Candidates for degrees must demon­ strate an exemplary Christian character, a commitment to communicate the truth of the Wo1·d of God and manifest promise of usefulness in Christian service. Academic Load The minimum full-time load is nine units for those in the Master of Divinity, Master of Arts and Master of Theology degree programs. Those carrying less than the full­ time load are considered part-time stu­ dents. A student is normally permitted to carry a maximum of I 8 units each semes­ ter. To exceed this maximum load, the stu­ dent must petition the director of records. A unit of credit is generally considered to consist of one class hour (50 minutes) a week for a semester. In some cases, such as laboratory sessions, a unit of credit may involve more than one class period a week. As indicated on the curriculum charts for each degree program, the various cur­ ricula require 14-18 units per semester in order to graduate in a specified number of years. However, students who find it nec­ essary to work 20 or more hours weekly to provide living expenses should plan to reduce their academic load. Such a reduc­ tion would extend the time required for a degree program, though participation in summer session and interterm could help offset the difference. Course Prefixes Course prefixes indicate BE Bible Exposition TH Systematic Theology OT Semitics and Old Testament NT New Testament Language and Literature CH Church History PHR Philosophy of Religion ICS Missions

PT Practical Theology CE Christian Educat ion MIN Doctor of Ministry EDD Doctor of Education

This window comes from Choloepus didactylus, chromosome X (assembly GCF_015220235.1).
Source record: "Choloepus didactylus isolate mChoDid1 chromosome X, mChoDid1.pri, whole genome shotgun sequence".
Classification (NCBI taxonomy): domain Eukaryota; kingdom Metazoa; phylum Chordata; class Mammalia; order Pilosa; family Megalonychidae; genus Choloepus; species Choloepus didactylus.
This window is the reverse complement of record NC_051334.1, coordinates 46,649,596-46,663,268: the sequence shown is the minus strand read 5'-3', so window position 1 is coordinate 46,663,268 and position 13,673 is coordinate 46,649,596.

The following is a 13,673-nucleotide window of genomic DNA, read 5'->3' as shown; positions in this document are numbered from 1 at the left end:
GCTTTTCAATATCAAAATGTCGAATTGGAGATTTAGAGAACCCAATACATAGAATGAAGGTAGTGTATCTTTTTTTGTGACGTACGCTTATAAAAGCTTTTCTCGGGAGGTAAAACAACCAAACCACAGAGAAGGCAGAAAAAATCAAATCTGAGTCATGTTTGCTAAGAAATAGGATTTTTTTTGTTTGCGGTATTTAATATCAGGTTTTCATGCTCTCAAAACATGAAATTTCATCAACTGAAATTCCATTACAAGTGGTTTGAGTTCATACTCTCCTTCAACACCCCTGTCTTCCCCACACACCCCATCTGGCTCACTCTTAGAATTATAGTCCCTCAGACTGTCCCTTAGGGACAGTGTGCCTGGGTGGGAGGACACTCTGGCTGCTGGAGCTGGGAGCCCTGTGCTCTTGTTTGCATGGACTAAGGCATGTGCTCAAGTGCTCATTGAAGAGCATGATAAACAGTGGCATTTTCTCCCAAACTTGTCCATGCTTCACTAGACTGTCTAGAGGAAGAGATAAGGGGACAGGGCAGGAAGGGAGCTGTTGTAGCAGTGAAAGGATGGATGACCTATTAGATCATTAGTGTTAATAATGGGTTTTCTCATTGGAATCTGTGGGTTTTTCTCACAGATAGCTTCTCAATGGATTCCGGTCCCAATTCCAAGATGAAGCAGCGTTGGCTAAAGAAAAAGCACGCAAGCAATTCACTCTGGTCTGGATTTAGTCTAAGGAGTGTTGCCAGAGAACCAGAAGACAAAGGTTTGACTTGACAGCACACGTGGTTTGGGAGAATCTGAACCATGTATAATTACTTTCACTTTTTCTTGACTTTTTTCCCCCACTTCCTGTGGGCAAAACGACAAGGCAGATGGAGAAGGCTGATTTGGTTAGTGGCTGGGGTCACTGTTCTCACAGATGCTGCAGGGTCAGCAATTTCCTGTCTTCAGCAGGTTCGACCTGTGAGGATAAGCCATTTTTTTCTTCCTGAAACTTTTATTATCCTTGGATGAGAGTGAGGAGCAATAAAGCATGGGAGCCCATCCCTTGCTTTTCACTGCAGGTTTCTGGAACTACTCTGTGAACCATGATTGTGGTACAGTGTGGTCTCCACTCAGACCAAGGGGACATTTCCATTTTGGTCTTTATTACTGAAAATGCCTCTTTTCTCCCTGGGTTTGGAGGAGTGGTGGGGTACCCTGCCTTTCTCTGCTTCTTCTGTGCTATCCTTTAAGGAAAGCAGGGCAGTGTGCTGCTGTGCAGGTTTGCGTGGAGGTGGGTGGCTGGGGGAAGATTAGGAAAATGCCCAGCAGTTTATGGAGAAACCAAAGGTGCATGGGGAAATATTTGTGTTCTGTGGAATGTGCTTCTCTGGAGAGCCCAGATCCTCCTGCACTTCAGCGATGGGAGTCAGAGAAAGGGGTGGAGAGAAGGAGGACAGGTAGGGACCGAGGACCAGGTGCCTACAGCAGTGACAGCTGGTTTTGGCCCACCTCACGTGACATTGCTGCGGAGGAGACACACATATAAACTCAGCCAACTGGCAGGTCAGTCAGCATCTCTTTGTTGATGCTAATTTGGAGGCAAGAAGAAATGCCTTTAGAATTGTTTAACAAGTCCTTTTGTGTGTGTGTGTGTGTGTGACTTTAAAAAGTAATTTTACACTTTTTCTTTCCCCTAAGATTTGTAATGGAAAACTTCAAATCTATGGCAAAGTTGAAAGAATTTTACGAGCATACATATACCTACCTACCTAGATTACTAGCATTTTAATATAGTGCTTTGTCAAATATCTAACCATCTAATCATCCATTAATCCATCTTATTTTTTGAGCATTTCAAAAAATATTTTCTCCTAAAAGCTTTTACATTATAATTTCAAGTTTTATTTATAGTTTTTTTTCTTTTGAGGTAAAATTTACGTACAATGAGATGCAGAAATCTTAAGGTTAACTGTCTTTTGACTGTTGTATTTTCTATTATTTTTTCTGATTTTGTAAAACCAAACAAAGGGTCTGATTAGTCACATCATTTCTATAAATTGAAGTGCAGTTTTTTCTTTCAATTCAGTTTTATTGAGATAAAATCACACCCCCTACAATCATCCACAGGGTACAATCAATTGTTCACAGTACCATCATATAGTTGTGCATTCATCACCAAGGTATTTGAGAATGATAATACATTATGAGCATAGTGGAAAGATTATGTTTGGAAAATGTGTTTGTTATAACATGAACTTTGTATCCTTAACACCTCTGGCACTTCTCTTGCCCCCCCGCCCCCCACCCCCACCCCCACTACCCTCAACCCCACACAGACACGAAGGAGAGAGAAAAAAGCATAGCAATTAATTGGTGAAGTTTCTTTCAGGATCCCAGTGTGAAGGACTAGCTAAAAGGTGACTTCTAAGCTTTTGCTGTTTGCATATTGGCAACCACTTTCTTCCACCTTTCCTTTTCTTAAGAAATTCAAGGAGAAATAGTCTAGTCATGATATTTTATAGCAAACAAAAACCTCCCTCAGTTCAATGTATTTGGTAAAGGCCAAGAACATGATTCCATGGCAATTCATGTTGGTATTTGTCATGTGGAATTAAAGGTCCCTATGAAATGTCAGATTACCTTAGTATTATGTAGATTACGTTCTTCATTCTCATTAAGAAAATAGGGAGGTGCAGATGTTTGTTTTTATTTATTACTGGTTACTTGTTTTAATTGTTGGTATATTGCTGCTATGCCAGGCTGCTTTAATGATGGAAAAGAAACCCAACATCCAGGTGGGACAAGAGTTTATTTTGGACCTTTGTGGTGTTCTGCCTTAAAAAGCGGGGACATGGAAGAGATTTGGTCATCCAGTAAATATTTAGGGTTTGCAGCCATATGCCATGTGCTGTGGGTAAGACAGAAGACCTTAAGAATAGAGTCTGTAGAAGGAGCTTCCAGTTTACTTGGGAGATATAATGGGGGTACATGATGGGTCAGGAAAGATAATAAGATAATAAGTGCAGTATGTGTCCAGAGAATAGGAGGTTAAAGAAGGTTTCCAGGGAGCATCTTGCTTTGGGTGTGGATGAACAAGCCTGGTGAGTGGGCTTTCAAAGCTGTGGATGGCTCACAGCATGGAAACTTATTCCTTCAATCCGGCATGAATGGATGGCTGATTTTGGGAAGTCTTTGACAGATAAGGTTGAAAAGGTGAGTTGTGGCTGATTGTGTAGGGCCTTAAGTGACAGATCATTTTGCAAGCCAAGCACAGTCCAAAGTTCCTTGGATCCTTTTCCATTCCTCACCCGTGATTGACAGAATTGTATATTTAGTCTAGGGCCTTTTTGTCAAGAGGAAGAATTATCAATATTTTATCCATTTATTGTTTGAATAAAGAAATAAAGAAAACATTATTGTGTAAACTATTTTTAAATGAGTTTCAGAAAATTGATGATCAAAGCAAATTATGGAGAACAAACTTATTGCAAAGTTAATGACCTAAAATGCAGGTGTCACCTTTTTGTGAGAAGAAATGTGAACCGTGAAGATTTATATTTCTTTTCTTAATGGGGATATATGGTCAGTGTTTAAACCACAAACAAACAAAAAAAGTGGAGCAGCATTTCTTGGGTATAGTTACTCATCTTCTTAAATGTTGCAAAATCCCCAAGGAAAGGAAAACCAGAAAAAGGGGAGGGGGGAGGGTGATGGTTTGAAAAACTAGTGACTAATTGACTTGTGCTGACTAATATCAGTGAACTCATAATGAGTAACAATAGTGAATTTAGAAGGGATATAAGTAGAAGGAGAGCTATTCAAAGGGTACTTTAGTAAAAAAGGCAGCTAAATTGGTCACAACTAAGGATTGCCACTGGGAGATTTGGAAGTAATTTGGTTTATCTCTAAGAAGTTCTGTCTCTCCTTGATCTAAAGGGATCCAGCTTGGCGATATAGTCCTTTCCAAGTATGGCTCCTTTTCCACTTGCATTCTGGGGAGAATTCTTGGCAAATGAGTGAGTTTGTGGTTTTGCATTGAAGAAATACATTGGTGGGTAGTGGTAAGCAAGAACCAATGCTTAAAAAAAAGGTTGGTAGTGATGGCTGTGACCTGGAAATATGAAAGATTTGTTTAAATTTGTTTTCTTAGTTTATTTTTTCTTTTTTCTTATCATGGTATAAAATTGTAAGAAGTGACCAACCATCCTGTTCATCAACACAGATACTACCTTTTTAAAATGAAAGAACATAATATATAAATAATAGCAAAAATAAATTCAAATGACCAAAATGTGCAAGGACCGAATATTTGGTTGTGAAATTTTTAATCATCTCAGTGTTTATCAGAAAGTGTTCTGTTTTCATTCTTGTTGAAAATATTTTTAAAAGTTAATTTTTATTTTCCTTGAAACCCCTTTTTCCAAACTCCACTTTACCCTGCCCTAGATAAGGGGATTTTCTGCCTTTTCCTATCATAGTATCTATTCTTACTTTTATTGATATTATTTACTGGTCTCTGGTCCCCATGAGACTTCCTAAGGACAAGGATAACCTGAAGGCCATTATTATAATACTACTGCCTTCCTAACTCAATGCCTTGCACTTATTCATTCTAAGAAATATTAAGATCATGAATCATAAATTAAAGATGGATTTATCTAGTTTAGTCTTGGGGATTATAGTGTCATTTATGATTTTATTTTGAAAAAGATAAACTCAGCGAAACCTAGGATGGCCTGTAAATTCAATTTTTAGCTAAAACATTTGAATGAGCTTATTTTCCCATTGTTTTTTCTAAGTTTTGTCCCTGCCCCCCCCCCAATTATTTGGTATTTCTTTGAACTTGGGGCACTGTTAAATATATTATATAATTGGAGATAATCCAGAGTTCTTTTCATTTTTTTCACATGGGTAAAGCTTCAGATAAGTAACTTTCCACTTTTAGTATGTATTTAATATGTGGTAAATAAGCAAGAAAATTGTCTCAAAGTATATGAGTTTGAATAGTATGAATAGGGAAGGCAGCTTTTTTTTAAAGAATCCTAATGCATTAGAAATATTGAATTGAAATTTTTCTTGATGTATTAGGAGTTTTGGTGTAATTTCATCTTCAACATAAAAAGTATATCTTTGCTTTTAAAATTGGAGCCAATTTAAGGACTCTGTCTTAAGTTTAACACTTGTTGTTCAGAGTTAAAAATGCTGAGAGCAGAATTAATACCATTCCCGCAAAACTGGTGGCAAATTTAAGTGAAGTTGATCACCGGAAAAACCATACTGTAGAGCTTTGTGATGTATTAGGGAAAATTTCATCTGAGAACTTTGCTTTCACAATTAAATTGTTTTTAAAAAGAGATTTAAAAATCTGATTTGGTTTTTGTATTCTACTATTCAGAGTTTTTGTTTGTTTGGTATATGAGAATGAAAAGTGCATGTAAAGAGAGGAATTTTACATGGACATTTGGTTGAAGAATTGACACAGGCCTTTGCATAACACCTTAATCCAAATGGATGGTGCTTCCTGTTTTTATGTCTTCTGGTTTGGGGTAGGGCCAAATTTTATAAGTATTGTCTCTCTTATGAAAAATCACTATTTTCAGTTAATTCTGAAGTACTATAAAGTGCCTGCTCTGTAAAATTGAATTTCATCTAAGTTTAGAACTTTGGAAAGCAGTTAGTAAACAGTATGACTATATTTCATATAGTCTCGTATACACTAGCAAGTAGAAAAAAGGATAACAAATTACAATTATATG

Courses taken at the Valley Campus are indicated on the transcript by the letter "V" appended to the course number. Other extension centers are similarly identified with an appropriate letter. Classification of Students M.A. First Year 1-28 units Second Year 29 + units MDiv. Junior 1-28 units Middle 29-64 units Senior 65 + units Thesis Non-Resident Students A student who has completed the course requirements for his or her degree program, except for the thesis, must regis­ ter each semester as Thesis Non-Resident (TNR) until the thesis is completed and ac­ cepted for binding by the library. A fee of $55 is charged each semester at registra­ tion for those in the TNR classification. A student fi nishing course work in December has I I/2 years to complete the thesis. A student finishing course work in June has one year to complete the thesis. If geographic location prevents registra­ tion in person, it is the student's responsi­ bility to contact the office of admissions and records for registration materials. Reg­ istration by mail is subject to the same rules as registration in person. Graduation with Honors Those graduating with a grade point average of 3.50 or higher are elected to membership in Kappa Tau Epsilon, the Tal­ bot scholastic honor society. This honor is on the permanent record card.